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135483.  Wed Jan 17, 2007 8:30 am Reply with quote

Until 1922, it was still popularly believed that eels regenerated out of mud rather than reproduced. No-one could prove the theory wrong.

The theory was created by Aristotle:

The eels come from what we call the entrails of the earth," he wrote in his Historia animalium of 350 BC. "They are found where there is much rotting matter, such as in the sea, where seaweeds accumulate, and in the rivers, at the water's edge, for there, as the sun's heat develops, it induces putrefaction."

Pliny the Elder, meanwhile, said that eels reproduced by rubbing their bodies against rocks. The bits of skin that fell off then turned into young.

It was only when Danish oceanographer Johannes Schmidt found the European eelís spawning area in the Sargasso Sea area of the Atlantic Ocean in 1922 that the modern (yet still incomplete) understanding of eel reproduction came into place.

For further discussion of this, please go here:
post 3981

The advance of science in relation to the eel has caused most concern to Jewish people.

Traditionally, eels were banned in Jewish dietary law because they do not have scales.

According to food writer Mark Kurlansky (Choice Cuts/Vintage: 2002), it was only recently discovered that eels do have scales, albeit embedded in the skin.

Orthodox Jews have handled this slippery issue by claiming that the scales must be on the surface of the skin, similar in size to 'a fingernail', and must be removable without damage to the fish.

The consumption of elvers (immature eels) is equally interesting in non-Kosher circles.

Thought to be one of the world's most undesirable dishes, elvers are much appreciated in the Basque region of the Ebro basin where they are eaten whole.

Here is the tradtional recipe for elvers al pil-pil:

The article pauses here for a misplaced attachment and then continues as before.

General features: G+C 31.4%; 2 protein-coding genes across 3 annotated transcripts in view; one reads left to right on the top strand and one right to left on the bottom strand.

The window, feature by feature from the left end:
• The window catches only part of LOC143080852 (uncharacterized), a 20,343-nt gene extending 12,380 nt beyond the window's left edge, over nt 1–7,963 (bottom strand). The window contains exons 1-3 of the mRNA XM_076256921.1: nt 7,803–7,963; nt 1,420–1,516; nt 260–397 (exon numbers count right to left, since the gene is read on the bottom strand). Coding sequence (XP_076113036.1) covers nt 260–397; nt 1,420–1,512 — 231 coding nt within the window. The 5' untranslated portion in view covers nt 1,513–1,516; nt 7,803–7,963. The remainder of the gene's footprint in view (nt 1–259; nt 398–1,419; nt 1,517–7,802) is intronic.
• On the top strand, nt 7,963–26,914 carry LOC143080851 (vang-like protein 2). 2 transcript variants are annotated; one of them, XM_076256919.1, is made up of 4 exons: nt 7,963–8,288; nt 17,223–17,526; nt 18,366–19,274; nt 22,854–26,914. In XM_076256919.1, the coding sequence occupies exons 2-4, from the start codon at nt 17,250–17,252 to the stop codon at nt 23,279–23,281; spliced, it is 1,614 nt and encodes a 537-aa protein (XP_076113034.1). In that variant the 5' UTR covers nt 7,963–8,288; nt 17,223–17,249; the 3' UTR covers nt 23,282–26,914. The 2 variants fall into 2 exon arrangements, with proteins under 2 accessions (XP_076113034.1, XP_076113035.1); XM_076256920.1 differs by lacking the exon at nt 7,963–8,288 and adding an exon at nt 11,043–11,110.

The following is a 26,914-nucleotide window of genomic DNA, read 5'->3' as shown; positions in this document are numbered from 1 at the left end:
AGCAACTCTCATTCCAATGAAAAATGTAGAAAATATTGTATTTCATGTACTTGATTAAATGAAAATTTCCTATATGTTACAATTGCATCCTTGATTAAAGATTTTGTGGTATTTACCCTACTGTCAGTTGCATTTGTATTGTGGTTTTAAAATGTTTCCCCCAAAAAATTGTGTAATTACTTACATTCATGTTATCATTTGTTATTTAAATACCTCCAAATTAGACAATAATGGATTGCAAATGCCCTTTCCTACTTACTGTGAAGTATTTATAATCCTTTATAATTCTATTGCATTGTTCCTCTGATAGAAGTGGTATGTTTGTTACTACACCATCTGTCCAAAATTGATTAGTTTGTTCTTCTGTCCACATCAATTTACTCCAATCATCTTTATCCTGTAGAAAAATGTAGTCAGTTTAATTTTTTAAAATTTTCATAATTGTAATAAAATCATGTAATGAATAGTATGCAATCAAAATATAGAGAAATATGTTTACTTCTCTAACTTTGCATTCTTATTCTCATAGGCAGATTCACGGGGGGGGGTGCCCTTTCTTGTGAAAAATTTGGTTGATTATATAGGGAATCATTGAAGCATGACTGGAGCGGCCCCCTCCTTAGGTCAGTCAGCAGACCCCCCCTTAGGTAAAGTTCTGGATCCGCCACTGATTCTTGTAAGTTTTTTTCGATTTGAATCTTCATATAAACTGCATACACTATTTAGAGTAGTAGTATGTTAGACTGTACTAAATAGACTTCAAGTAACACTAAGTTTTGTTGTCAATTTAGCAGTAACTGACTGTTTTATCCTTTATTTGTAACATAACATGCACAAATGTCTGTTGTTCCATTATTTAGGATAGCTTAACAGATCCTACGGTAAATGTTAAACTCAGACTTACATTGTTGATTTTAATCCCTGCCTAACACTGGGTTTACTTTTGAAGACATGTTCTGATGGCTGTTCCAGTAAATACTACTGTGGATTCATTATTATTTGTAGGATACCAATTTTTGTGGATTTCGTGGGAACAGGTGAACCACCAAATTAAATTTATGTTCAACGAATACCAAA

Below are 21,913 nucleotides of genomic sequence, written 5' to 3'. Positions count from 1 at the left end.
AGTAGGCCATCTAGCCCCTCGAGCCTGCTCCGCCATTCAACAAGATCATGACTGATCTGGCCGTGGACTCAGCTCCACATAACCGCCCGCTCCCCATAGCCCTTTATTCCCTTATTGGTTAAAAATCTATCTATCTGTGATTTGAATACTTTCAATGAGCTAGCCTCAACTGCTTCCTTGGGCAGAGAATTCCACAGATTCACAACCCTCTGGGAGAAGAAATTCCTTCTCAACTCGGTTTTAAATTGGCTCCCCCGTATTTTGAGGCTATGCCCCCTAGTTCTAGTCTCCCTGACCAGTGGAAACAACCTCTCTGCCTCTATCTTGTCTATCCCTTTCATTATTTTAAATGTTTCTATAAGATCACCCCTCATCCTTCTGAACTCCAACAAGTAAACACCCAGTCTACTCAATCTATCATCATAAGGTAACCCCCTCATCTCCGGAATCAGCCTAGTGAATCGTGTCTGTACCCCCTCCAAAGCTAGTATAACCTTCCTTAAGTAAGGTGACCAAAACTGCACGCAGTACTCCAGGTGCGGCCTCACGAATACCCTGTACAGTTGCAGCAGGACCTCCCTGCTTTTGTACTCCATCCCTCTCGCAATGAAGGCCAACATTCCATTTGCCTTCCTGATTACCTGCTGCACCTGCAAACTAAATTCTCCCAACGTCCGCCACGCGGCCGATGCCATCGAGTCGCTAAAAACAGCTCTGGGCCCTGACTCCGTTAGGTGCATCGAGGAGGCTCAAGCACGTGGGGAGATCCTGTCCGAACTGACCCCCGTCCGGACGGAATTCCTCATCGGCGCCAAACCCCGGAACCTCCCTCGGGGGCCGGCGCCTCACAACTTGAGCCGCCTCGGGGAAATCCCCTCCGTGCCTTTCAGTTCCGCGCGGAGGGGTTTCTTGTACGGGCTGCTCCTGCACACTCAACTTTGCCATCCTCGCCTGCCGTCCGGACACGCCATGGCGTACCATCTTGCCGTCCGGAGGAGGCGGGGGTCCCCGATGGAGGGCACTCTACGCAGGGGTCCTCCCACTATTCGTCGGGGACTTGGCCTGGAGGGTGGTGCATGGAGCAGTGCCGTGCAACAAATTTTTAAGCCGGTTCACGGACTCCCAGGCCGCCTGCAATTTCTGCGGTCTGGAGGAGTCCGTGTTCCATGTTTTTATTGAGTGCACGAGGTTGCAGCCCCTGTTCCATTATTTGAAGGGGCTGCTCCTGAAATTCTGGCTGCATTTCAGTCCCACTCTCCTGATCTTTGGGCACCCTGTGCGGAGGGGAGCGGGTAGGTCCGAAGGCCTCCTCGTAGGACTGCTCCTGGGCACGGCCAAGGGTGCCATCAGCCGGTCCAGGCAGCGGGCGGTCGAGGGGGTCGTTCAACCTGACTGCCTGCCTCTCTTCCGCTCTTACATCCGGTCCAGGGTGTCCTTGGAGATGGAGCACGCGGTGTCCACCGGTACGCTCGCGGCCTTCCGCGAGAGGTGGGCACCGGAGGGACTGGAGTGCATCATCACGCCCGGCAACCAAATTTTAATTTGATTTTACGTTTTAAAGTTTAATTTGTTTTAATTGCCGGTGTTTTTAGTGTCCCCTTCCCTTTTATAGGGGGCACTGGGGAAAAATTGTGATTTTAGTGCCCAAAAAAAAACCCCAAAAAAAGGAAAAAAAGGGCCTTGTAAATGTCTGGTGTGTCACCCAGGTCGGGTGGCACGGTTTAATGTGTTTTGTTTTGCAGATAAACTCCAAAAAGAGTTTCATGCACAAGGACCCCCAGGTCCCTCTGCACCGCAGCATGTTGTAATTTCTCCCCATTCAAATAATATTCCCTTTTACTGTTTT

1) Elvers must be alive and killed quickly by dropping them into water mixed with tobacco. The nicotine kills them.
2) When dead, the mucus that surrounds them is removed.
3) After cleaning the transparent, gelatinous elvers are boiled in salted water. The heat turns them black/white.
4) The elvers are submerged in another batch of salty water for a second cleaning.
5) Good olive oil, garlic and finely chopped red peppers are added to a casserole dish and then the elvers are added.
6) The casserole is placed on the fire until the elvers dry out and then fry.

One other QI application of the eel is a traditional Basque remedy for alcoholism.

Eel blood contains a toxic poison called ichthyotoxin. The blood is mixed with wine, and then heated to destroy the toxicity. I have yet to work out why this should assist alcoholics as my reseach has indicated that ichthyotoxin damages the kidneys. Gray - can you help here?

I note on Wiki that ichthyotoxin was also used by Charles Robert Richet in his Nobel winning research which discovered anaphylaxis (extreme allergic reactions/shocks) by injecting it into dogs and observing the effect.

Other interesting applications for eels include wallets, purses and garters that were thought (probably wrongly) by early settlers in Louisiana, USA, to remove cramps:

One need have no fear of cramps if one always wears garters made of eel skin or places inside one's mattress a used horse shoe."

Eel skin was also used as door hinges.

Henry III celebrated St Edward's Day in 1257 with a feast of 15,000 eels.

The Book of Eels, Tom Fort

153059.  Fri Mar 02, 2007 10:35 am Reply with quote

The UN headquarters is infested with eels ...


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